I earn a commission for some links on this blog. Citi is a MileValue partner.
This is the seventh post in a monthlong series that started here. Each post will take about two minutes to read and may include an action item that takes the reader another two minutes to complete. I am writing this for an audience of people who know nothing about frequent flier miles, and my goal is that by the end, you know enough to fly for free anywhere you want to go. Previously Bluebird.
Applying for business credit cards is a great way to double your credit card applications, and you probably have a business. In two days, I will recommend the best current credit card sign up bonuses. Some of them are business cards, so I want to convince you that you can get those too.
The last two days focused on figuring out how much your currently spend on credit cards and how to increase that number without increasing the total amount of money you spend.
Today I want to talk about something you may never have considered: opening a business credit card. Opening business credit cards is so awesome because a lot of the best credit card sign up bonuses are business cards.
If you have an IRS-issued EIN (Employer Identification Number), you are ahead of the game, and the magical world of business credit cards is open to you.
If not you can apply for business cards with your social security number as a sole proprietorship.
Applying for business credit and charge cards is a great way to earn more miles and points than you already do, but many people don’t apply for business cards because they incorrectly believe they don’t qualify.
Do you qualify for a business card?
Myth #1: A business must have employees.
Your business can be a sole proprietorship, meaning only you work on the business. That’s how MileValue started–just me–and I have received several business cards for MileValue.
Myth #2: A business must be profitable.
Businesses are set up to earn profit, but they aren’t profitable all the time. One time when almost no business is profitable is when it is just starting. That’s a time when you have to put money into the business before you can start making money from it.
A new business–even if it’s not making money yet–is still a business, and you can still get a business card.
Examples of Businesses You May Currently Be Running
Most people reading this site probably make most of their income from a job working for someone else, so they may not consider their side money-making activities as a business. But those side activities could very well be businesses. Activities like:
- Seller on eBay
- Seller on Amazon
- Seller on Etsy
- Seller at consignment shops
- Seller at yard sales
- Seller of baked goods
- Seller of souvenirs from your trips abroad
- Seller and collector of coins, stamps, or coins
(Hat tip to Daraius for some of these)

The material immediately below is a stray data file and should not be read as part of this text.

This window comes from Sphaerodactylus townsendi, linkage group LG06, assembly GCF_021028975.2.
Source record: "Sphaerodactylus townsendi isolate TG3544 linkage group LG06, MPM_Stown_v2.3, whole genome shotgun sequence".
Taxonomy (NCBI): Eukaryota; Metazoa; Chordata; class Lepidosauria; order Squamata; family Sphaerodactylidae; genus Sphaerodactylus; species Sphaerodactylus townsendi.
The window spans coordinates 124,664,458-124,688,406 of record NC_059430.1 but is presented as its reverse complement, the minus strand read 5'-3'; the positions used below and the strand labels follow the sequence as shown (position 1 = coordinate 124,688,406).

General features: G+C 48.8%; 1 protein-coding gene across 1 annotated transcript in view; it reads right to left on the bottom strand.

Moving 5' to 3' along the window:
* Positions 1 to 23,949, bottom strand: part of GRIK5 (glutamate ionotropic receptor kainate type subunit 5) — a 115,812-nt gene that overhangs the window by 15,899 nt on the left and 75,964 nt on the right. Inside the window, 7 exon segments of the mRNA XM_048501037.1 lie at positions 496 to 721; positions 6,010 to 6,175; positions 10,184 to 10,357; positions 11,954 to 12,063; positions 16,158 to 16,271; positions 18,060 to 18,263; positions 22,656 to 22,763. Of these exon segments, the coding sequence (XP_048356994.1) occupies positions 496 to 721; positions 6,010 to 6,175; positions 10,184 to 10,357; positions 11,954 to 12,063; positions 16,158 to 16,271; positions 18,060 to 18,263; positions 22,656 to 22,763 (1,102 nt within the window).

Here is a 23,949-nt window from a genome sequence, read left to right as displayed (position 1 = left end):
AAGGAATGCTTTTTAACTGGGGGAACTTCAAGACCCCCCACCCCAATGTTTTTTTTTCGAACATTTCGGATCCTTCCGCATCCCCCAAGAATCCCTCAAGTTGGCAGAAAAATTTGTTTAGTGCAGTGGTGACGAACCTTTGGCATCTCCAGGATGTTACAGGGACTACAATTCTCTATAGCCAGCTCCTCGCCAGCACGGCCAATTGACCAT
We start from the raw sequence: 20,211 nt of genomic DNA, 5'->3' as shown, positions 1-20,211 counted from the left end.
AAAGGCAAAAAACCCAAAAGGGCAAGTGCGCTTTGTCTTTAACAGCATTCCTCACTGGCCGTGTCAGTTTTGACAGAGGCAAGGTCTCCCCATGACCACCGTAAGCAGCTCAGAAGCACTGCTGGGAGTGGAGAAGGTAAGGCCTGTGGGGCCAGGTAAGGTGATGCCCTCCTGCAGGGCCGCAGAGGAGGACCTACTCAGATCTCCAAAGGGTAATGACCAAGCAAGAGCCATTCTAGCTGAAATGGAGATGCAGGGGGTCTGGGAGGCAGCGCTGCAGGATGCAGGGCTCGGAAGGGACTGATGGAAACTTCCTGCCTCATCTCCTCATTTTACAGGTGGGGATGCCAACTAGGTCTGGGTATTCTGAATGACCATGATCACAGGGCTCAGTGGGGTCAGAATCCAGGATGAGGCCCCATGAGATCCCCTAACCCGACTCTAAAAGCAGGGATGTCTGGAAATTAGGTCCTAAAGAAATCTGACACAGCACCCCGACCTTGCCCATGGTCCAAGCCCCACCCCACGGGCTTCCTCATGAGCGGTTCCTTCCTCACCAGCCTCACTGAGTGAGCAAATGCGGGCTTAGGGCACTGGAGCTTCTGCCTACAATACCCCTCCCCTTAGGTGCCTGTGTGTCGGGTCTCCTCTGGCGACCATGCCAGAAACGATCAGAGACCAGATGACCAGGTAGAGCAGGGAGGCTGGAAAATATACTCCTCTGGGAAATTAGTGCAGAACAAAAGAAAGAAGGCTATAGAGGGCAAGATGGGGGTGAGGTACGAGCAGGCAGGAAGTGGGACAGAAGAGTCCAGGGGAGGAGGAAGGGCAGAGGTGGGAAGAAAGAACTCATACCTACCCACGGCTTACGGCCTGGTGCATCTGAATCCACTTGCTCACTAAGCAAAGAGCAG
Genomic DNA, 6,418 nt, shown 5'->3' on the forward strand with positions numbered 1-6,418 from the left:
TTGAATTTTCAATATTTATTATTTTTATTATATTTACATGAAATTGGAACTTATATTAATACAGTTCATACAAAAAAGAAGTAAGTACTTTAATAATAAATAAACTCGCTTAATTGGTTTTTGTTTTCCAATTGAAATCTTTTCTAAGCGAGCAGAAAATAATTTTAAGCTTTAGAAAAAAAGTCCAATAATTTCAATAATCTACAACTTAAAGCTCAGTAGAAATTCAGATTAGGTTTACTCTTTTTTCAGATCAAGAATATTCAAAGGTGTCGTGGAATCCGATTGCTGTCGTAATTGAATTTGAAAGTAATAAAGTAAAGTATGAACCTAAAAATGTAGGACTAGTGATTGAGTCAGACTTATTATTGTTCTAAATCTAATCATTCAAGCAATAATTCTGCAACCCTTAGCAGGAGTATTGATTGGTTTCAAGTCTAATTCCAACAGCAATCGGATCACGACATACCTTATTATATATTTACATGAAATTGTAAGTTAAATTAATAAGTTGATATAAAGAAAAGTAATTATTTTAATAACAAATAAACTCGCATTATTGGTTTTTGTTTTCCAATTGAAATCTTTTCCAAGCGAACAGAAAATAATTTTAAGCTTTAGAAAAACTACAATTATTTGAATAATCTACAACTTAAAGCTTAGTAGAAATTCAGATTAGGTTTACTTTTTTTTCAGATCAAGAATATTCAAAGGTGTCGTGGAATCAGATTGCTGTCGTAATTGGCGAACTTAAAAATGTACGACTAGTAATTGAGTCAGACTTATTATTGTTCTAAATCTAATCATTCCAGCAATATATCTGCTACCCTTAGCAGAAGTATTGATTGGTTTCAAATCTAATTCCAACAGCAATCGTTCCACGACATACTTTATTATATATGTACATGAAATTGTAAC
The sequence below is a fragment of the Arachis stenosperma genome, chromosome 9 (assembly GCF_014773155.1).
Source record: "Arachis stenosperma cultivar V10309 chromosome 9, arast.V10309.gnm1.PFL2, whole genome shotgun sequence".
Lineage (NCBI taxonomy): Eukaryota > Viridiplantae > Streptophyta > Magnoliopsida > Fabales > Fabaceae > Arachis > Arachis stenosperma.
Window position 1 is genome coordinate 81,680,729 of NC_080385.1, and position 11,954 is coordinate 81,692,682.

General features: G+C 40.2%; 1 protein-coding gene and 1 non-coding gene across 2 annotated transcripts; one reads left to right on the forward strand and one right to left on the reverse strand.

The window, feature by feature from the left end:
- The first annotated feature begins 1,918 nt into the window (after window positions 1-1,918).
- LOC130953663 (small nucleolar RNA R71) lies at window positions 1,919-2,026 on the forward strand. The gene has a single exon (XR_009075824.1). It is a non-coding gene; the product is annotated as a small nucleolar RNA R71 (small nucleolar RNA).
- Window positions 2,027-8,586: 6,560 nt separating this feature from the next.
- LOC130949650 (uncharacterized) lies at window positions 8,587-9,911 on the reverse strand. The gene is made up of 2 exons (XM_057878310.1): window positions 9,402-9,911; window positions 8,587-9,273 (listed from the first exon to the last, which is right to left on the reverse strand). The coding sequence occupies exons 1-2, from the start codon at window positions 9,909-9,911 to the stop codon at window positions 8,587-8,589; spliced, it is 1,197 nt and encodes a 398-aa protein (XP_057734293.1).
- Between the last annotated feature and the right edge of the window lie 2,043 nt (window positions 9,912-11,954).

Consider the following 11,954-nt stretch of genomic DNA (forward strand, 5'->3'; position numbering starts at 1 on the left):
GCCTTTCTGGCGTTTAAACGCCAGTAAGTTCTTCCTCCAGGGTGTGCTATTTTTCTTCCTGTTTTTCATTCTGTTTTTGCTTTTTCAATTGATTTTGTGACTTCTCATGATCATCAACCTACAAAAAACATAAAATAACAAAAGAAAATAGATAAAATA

If you are currently involved in one of these activities or something similar, you may find a business card helpful for running your nascent business. After all, business cards are a convenient way to track all the expenses of the business in one place, making it easy to compare that to your revenues to see whether the business is profitable.
Getting a Business Card is as easy as 1-2-3.
- Select the right business card for you.
- Apply for the business card online.
- Call the bank to answer a few questions.
1. Select the right business card for you.
But more on the best current cards in a few days.
2. Apply for the business card online.
As soon as I fill out the application, I call the banks’ business reconsideration lines. My business applications never seem to get approved instantly online, but a five-minute call, and I’m in business.
When the agent answers, I say, “Hi! I just applied for the [card.] I wanted to call and see if you needed any more information.”
At this point, the agent will find the application and ask you a few questions about your business relating to what it is; how long you’ve run it; and what its revenues, profits, and costs are. Answer these questions truthfully and politely, and you should have a decision within a few minutes.
If the rep asks why you want the card, you should answer honestly about your reasons, which probably have to do with tracking expenses and earning rewards for business activities.
If you have a relationship with the bank, you may want to highlight it on the call. Having a checking count or mortgage with the bank may make them more likely to approve you since they want to continue their relationship with you.
If you don’t think the call is going well, Daraius recommends politely hanging up and calling back. I’ve never had to do that, but it does bring up the point that nothing limits you to one call to the reconsideration line.
Here are the numbers I use:
American Express 866-314-0237
Chase 800-453-9719Citi 800-695-5171
US Bank 800-947-1444
If you apply for a business card, there are a few things you should know. First, there is a personal credit pull on your credit report. But after the pull, the card does not sit on your credit report, but on a separate one for the business.
Second, many consumer protections like purchase protection and rental insurance don’t exist with business cards.
Third, many business cards are charge cards that need to be paid in full each month. This shouldn’t be a problem because you should be paying all your rewards cards in full each month since their interest rates will quickly cost more than their miles are worth.
If none of that has scared you off, you can now roughly double the possible credit cards you can apply for because many personal cards have an equivalent or comparable business card. With all the extra miles, I’ll see you at the front of the plane next month.
Continue to Best Practices for Your First App-o-Rama.